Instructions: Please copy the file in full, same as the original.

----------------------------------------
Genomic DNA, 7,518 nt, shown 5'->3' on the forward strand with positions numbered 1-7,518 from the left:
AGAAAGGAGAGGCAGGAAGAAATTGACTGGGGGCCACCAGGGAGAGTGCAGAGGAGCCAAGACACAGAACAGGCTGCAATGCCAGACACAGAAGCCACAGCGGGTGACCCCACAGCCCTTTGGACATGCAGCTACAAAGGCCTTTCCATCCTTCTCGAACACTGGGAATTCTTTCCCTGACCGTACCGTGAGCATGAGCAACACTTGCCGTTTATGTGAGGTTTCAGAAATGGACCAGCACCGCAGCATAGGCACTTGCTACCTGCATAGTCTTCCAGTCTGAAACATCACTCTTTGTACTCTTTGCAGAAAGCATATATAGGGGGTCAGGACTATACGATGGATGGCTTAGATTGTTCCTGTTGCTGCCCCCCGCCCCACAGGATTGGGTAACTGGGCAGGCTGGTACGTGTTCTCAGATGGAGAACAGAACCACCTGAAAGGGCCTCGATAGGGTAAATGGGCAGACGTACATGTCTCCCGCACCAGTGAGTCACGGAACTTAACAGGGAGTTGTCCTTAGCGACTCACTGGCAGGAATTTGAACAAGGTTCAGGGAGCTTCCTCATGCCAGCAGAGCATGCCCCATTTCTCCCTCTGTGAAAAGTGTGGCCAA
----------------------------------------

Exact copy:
Genomic DNA, 7,518 nt, shown 5'->3' on the forward strand with positions numbered 1-7,518 from the left:
AGAAAGGAGAGGCAGGAAGAAATTGACTGGGGGCCACCAGGGAGAGTGCAGAGGAGCCAAGACACAGAACAGGCTGCAATGCCAGACACAGAAGCCACAGCGGGTGACCCCACAGCCCTTTGGACATGCAGCTACAAAGGCCTTTCCATCCTTCTCGAACACTGGGAATTCTTTCCCTGACCGTACCGTGAGCATGAGCAACACTTGCCGTTTATGTGAGGTTTCAGAAATGGACCAGCACCGCAGCATAGGCACTTGCTACCTGCATAGTCTTCCAGTCTGAAACATCACTCTTTGTACTCTTTGCAGAAAGCATATATAGGGGGTCAGGACTATACGATGGATGGCTTAGATTGTTCCTGTTGCTGCCCCCCGCCCCACAGGATTGGGTAACTGGGCAGGCTGGTACGTGTTCTCAGATGGAGAACAGAACCACCTGAAAGGGCCTCGATAGGGTAAATGGGCAGACGTACATGTCTCCCGCACCAGTGAGTCACGGAACTTAACAGGGAGTTGTCCTTAGCGACTCACTGGCAGGAATTTGAACAAGGTTCAGGGAGCTTCCTCATGCCAGCAGAGCATGCCCCATTTCTCCCTCTGTGAAAAGTGTGGCCAA